I have made at explicit at my blog what I think is a more significant area of exploration in re the Palin/McCain ticket than the one Parham explores here.

  • Debbie

    I find it strange that so many are willing to accept the notion that “Absolute power corrupts absolutely” on the one hand; on the other hand, “Wives submit yourselves to your husbands”.Augustine and others have much to say:St. Augustine writes on 1 Cor 11:3: “For the man is the head of the woman in perfect order when Christ who is the Wisdom of God is the head of the man” (Against the Manichaeans 2, 12, 16). As it is stated clearly in Ephesians 5:22-33, Augustine uses Christ’s headship over the Church as the model for the husband’s headship over the wife. He makes no reference to “mutual submission” or anything of the sort, either here or in his other writings. In another place he writes: Nor can it be doubted, that it is more consonant with the order of nature that men should bear rule over women, than women over men. It is with this principle in view that the apostle says, ‘The head of the woman is the man;’ and, ‘Wives, submit yourselves unto your own husbands.’ So also the Apostle Peter writes: ‘Even as Sara obeyed Abraham, calling him lord'” St. Clement of Alexandria expresses the same sentiments regarding 1 Cor 11:3: The ruling power is therefore the head. And if ‘the Lord is head of the man, and the man is head of the woman,’ the man, ‘being the image and glory of God, is lord of the woman.’ Wherefore also in the Epistle to the Ephesians it is written, ‘Subjecting, ourselves one to another in the fear of God. Wives, submit yourselves to your own husbands, as to the Lord. For the husband is head of the wife, as also Christ is the head of the Church; and He is the Savior of the body. Husbands, love your wives, as also Christ loved the Church. So also ought men to love their wives as their own bodies: he that loves his wife loves himself. For no man ever yet hated his own flesh.’ And in that to the Colossians it is said, ‘Wives, submit yourselves to your own husbands, as is fit in the Lord’ (Stromata, Bk 4, Ch 8). The Greek exegete, Severian of Gabala writes on 1 Cor 11:3: Since man did not make woman, the question here does not concern the origin of woman. Rather it concerns only submission. (Pauline Commentary from the Greek Church, 15:260). St. Thomas Aquinas says the same on 1 Cor 11:3, even using Augustine as further witness to this truth: For though the wife be her husband’s equal in the marriage act, yet in matters of housekeeping, the head of the woman is the man, as the Apostle says (1 Corinthians 11:3). (Summa Theologica, Treatise on the Theological Virtues, Question 32, Article 8). For the higher reason which is assigned to contemplation is compared to the lower reason which is assigned to action, and the husband is compared to his wife, who should be ruled by her husband, as Augustine says (De Trinitate xii,3,7,12). (Summa Theologica, Treatise on Gratuitous Grace, Question 128, Article 4). Not only are these witnesses straightforward about the wife’s obligation to submit to her husband, notice again that none of them refer to “mutual submission” (or any similar term) in interpreting the wife’s responsibility to her husband or in the understanding of the spousal relationship in general. Moreover, the Fathers and Aquinas understand “submission” in the legal sense (i.e., the wife is obligated to submit; the husband is not) and apply that sense to the Scriptures they are interpreting.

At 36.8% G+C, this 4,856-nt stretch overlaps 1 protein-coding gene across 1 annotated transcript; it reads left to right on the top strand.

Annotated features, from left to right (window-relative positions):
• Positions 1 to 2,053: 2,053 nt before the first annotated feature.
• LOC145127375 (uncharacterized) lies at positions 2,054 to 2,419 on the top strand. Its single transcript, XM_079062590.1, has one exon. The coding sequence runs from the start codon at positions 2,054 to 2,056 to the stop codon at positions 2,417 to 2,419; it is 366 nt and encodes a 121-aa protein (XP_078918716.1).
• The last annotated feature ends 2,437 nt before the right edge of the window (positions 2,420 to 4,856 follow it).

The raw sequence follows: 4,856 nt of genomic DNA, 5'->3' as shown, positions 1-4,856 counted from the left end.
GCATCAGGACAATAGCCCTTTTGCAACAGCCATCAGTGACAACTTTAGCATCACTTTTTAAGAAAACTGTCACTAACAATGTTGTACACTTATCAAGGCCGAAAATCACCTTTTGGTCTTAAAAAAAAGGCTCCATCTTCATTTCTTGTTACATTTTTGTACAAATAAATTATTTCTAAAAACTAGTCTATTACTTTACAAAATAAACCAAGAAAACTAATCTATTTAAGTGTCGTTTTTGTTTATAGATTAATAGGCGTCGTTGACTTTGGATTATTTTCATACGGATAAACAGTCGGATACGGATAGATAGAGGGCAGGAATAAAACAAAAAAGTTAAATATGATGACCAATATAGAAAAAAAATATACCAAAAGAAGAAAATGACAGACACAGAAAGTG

• Debbie

    Sorry, one other note:The woman who chooses to marry, however, takes on the duty of obedience. The reason for this is that sacramental marriage is a symbol of Christ’s union with the Church, and in that most sacred union, the partners are not equal in authority any more than they are equal in the amounts of love they can and do give.They are not equal in the amounts of authority or love they can give. This is really strange stuff.

  • John Michael LaRue

    I’m a Southern Baptist. I’m training to be a pastor in seminary.I made a decent attempt to answer some of these false assertions about what Southern Baptists believe (including quoting straight from the horses mouth…Dr. Albert Mohler, president of the Southern Baptist Theological Seminary and contributor on the on faith panel).But of course, it got skipped over. The arguments ignored. Continue on thinking as you want to think.

  • Debbie

    Moreover, the Fathers and Aquinas understand “submission” in the legal sense (i.e., the wife is obligated to submit; the husband is not) and apply that sense to the Scriptures they are interpreting.

  • Donna Chandler

    When it was announced that John McCain selected Sarah P. for vice president and it was made known who she was I was surprised and pleased. I don’t know that I agree with all of her decisions, but I believe a good deal of what she is all of us would like to have the charactristics she displayed.